Chances are, you didn’t even know it was there. Don’t be ashamed. Unless they were looking for it specifically, many wouldn’t see it. Hundreds of cars pass by the Riverdale Monument at the busy intersection just off the Henry Hudson Parkway where West 239th Street and Riverdale Avenue meet. But just across the street, in a wooded strip between the main highway and its side access road, is an old flagpole that has certainly seen better days.
A year and eight months after its initial closure, the pedestrian path on the Henry Hudson Bridge has finally re-opened to both feet and bicycles once again. Construction on the bridge connecting the Bronx and Manhattan sides of the Spuyten Duvyil Creek has been ongoing since late 2017, with one southbound lower-level traffic lane closed for most of that time. The pedestrian path was shut down a few months later, drawing the ire of walkers and bikers who frequented the bridge along the Henry Hudson Parkway.
It’s responsible for the popularity of its bagels and pizza dough, and it’s practically famous in its own right. New York City tap water is one of the strange bragging rights of the Big Apple, but some in the northwest Bronx and Manhattan have little to brag about when it comes to the water flowing from their spigots.
For nearly a century, three sisters have stood watch over the place where the Harlem River joins the mighty Hudson via Spuyten Duvil Creek. Soon there will only be two. It appears the Villa Rosa Bonheur, for now located at 2395 Palisade Ave., will be demolished in the coming weeks to make way for a high-rise apartment building.
Parking is tough. There are 3.1 million households in New York City, and nearly half of them come with at least one car — a rate that only gets higher in the outer boroughs.
It’s become an all-too-familiar sight for some drivers who park their cars overnight. They return the next morning to find a window or two shattered and valuables stolen. Sometimes, they find a window partially pried out of place, the would-be thief likely caught in the act.
Nearly a decade ago, a new antibiotic-resistant fungal infection was discovered in Japan. Known as Candida auris, it spread quickly in hospitals and other health care facilities, eventually finding its way across the globe with a stop right here in the Bronx.
It was like getting into college all over again. Jamie DeMartino had just been accepted as a fellow with Math for America, an organization that brings together math and science teachers citywide to provide support and opportunities to learn from and with other teachers.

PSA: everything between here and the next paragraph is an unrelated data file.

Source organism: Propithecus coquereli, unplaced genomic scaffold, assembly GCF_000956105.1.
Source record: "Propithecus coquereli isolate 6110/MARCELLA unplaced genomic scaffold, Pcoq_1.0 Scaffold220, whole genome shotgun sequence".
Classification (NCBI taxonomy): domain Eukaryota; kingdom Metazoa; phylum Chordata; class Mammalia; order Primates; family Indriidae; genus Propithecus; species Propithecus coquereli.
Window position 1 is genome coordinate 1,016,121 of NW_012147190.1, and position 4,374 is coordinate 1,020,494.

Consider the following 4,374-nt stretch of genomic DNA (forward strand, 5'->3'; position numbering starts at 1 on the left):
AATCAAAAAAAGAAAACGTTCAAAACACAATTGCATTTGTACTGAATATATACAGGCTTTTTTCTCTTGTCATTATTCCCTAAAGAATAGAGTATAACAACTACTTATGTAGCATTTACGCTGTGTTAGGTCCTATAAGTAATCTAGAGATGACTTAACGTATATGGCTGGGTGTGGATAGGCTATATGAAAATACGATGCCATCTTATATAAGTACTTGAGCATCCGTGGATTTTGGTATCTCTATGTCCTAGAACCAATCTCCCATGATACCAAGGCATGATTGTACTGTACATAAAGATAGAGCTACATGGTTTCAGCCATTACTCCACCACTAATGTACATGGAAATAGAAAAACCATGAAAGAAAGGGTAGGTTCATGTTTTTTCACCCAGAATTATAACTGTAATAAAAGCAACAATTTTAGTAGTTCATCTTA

Yonkers, in the early afternoon, is the sound of landscapers and slowly driven cars. A mere 20-minute walk from the city line, the area seems calm and distant. Yet in one of the large, well-kept houses that line the roads is an artist filled with the excitement and verve that comes from growing up in New York City. That artist is Julia Eisen-Lester.
Johnny Mathis just smiles as he sits in his customary seat on the Kennedy bench. His Knights had just dropped a 47-44 decision to Truman in their season opener, but Mathis still wears a grin, just happy to be around the game he loves.
When Loeser’s Kosher Deli opened in 1960, John F. Kennedy was on the verge of being elected the 35th President of the United States. “The Flintstones” premiered on television, and the first troops were sent to Vietnam.
Police are looking for two men they said robbed the T-Mobile store on Riverdale Avenue earlier this week.
When men with heavy equipment showed up in the parking lot of 714 W. 231st St., earlier this month, neighbors became wary. After all, the neighborhood lies within the Special Natural Area District. Most modifications to buildings and grounds must be cleared with the city before work begins — even if it’s a single, 6-inch diameter tree.
Adapting plays into musicals is nothing new. To tackle a classic, the adapter faces multiple challenges.
Rats are about as New York as Yankee Stadium, a dollar slice, or getting excited over a clean subway car. They’re everywhere — so much that you barely notice when they scuttle from view around a corner, down the storm drain, or from one pile of sidewalk garbage on pick-up day to the next.
When the American Studies boys basketball team arrived for their first home game of the season, there was still some lingering bitterness among the Senators left over from a deflating three-point loss at Riverdale/Kingsbridge Academy a few days earlier.
Longtime Riverdalian Fay Lewin passed away on Nov. 23, 2019. She was 98.
When you pick up the phone, you never know who’s on the other line. They may be legit and just trying to help you. Or they might be a crafty scammer who bilks you out of thousands you can’t afford to lose.